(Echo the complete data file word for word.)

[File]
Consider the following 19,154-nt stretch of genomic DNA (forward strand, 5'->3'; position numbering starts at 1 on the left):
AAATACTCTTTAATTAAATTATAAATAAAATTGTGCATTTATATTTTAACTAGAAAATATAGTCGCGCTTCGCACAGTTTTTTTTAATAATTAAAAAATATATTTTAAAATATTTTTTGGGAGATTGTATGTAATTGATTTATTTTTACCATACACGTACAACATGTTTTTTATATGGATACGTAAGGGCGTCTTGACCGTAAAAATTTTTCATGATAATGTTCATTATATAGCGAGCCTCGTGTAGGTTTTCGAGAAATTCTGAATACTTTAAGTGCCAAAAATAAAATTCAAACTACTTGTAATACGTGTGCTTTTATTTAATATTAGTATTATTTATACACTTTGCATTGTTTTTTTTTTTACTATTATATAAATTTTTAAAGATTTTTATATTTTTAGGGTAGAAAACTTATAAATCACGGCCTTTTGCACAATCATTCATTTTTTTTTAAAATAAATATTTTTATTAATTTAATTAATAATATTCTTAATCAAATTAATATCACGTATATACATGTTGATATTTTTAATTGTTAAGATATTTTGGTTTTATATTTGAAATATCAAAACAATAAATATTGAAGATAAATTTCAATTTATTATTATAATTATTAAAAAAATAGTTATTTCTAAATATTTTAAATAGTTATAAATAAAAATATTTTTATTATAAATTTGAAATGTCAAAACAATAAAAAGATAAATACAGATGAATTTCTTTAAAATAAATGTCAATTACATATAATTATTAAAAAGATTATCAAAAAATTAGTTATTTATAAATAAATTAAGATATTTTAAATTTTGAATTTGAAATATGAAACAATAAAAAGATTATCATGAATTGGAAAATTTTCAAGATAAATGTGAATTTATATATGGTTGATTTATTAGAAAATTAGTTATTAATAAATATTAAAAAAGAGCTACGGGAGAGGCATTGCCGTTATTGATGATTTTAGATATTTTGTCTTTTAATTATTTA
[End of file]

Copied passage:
Consider the following 19,154-nt stretch of genomic DNA (forward strand, 5'->3'; position numbering starts at 1 on the left):
AAATACTCTTTAATTAAATTATAAATAAAATTGTGCATTTATATTTTAACTAGAAAATATAGTCGCGCTTCGCACAGTTTTTTTTAATAATTAAAAAATATATTTTAAAATATTTTTTGGGAGATTGTATGTAATTGATTTATTTTTACCATACACGTACAACATGTTTTTTATATGGATACGTAAGGGCGTCTTGACCGTAAAAATTTTTCATGATAATGTTCATTATATAGCGAGCCTCGTGTAGGTTTTCGAGAAATTCTGAATACTTTAAGTGCCAAAAATAAAATTCAAACTACTTGTAATACGTGTGCTTTTATTTAATATTAGTATTATTTATACACTTTGCATTGTTTTTTTTTTTACTATTATATAAATTTTTAAAGATTTTTATATTTTTAGGGTAGAAAACTTATAAATCACGGCCTTTTGCACAATCATTCATTTTTTTTTAAAATAAATATTTTTATTAATTTAATTAATAATATTCTTAATCAAATTAATATCACGTATATACATGTTGATATTTTTAATTGTTAAGATATTTTGGTTTTATATTTGAAATATCAAAACAATAAATATTGAAGATAAATTTCAATTTATTATTATAATTATTAAAAAAATAGTTATTTCTAAATATTTTAAATAGTTATAAATAAAAATATTTTTATTATAAATTTGAAATGTCAAAACAATAAAAAGATAAATACAGATGAATTTCTTTAAAATAAATGTCAATTACATATAATTATTAAAAAGATTATCAAAAAATTAGTTATTTATAAATAAATTAAGATATTTTAAATTTTGAATTTGAAATATGAAACAATAAAAAGATTATCATGAATTGGAAAATTTTCAAGATAAATGTGAATTTATATATGGTTGATTTATTAGAAAATTAGTTATTAATAAATATTAAAAAAGAGCTACGGGAGAGGCATTGCCGTTATTGATGATTTTAGATATTTTGTCTTTTAATTATTTA